Melon has been a "nearly horse" for much of his career although Friday's Punchestown festival feature looks a promising opportunity for him to finally break his Grade One duck.
It admittedly isn’t immediately obvious since Willie Mullins’ enigmatic runner is the only one of the seven-strong €300,000 Betdaq Champion Hurdle field not to have won at the top level.
In comparison to the 10-time Grade One heroine Apple’s Jade, the former dual-Champion Hurdle winner Buveur d’Air, and last year’s winner Supasundae, Melon’s dozen starts for Mullins have mostly been a case so near yet so far.
Runner-up in the last two Champion Hurdles at Cheltenham, as well as the 2017 Supreme at the festival, Melon fell in this race at the third last a year ago and managed to do the same in last month’s Aintree Hurdle.
That race ultimately saw Supasundae grind out a gutsy win over Buveur d’Air over two and a half miles on soft going which is a different proposition to two miles around here.
It’s that prospect, allied to a potential repeat of a remarkable effort at Cheltenham in March, that may be worth forgiving Melon’s profile which pales even in comparison to his stable companion Wicklow Brave, winner of this race in 2017.
Anyone suspecting Melon’s new pace-forcing tactic at Cheltenham might have been to guarantee a strong tempo for his stable-mate Laurina were quickly disabused of such a notion. She was done with down the hill as Melon kept up the gallop in fine style.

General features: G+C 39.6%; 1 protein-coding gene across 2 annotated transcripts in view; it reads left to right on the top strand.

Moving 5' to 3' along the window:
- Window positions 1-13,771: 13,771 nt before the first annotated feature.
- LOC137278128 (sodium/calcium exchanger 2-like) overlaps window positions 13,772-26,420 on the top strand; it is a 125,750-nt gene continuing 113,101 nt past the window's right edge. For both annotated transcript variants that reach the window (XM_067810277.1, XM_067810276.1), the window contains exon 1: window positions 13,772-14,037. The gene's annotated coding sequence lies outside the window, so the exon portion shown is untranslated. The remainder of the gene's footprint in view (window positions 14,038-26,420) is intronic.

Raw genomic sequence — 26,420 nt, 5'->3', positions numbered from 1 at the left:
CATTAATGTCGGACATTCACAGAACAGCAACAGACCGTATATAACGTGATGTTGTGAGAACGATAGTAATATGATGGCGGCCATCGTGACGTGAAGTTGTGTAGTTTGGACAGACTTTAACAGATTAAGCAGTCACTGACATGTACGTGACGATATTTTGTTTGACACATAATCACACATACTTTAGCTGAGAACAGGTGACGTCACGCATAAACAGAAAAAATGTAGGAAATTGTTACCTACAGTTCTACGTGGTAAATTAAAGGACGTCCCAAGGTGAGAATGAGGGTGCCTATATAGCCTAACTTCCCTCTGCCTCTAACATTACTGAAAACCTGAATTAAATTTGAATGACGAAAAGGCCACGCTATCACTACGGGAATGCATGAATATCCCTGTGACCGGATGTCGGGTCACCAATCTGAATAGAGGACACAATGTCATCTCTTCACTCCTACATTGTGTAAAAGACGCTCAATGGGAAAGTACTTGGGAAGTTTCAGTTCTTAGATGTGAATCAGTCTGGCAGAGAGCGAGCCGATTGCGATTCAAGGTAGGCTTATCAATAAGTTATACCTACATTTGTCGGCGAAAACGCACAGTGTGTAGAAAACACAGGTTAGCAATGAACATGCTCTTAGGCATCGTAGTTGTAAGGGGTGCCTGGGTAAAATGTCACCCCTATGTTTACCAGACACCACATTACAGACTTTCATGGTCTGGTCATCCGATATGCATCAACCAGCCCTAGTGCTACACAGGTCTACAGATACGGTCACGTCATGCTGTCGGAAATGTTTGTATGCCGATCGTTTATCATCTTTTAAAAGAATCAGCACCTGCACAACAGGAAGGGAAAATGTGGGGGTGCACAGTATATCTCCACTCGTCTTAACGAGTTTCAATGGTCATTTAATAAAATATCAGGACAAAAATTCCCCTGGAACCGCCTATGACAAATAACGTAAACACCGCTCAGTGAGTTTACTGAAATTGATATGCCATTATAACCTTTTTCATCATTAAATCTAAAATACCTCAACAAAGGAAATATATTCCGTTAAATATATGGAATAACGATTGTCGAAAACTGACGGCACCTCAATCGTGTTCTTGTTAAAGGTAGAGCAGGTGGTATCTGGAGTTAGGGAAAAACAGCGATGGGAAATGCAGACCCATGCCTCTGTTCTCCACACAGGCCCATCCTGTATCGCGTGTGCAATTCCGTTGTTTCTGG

Ultimately Espoir d’Allen’s patient policy paid off as he swept through but he was the only one to get past Melon who maintained his gallop to the line. Similar tactics never felt like paying off at Aintree but, provided Melon has recovered from that effort, he could thrive in these conditions.
The remarkable Apple’s Jade is likely to want the lead too and her Irish Champion Hurdle defeat of Supasundae in February is perhaps the outstanding piece of form here. Whether that form has tailed off in the Spring is a legitimate concern considering her two runs since.
Supasundae confounded trip sceptics in this race last year which might make him more of a factor than Buveur d’Air who bids to become the first cross-channel winner since Punjabi in 2008.
Plenty will be disappointed if City Island can’t maintain his record of passing the post first in all his starts over flights to date when lining up in the Alanna Homes Champion Novice Hurdle.
The only official blot on City Island’s copybook is a failed drugs test after scoring at Galway in the summer which allowed him ‘win’ a second maiden.
His rapid progress through the ranks since was confirmed in smooth fashion at Cheltenham and that suggests Martin Brassil’s star can cope with a five-strong challenge from Willie Mullins’s team.
“He bounced back after Cheltenham and seems to have taken his race very well,” Brassil reported on Thursday. “It was good to see Champ [runner up at Cheltenham] coming out to win at Aintree. The form of most of City Island’s races seem to be working out well.”
The biggest threat might come from Battleoverdoyen who started favourite for that Ballymore Hurdle but never seemed to travel at all and was pulled up. Gigginstown’s giant novice could be much more potent threat on home ground.
Last year’s winner of the €100,000 EMS Novice Handicap Chase was none other than Wednesday’s Gold Cup hero Kemboy who carried topweight of 11.10 to success.
Real Steel is going to have to do the same to win and, while he might not ultimately emerge as being in the Kemboy class, slightly easier ground conditions can help him land this.
The final card of Dundalk’s controversial Spring programme is run off on Friday night with just 61 runners over its seven races.
Beau Warrior completed five track wins in a row earlier this year and Sheisdiesel bids to do the same in a fillies handicap.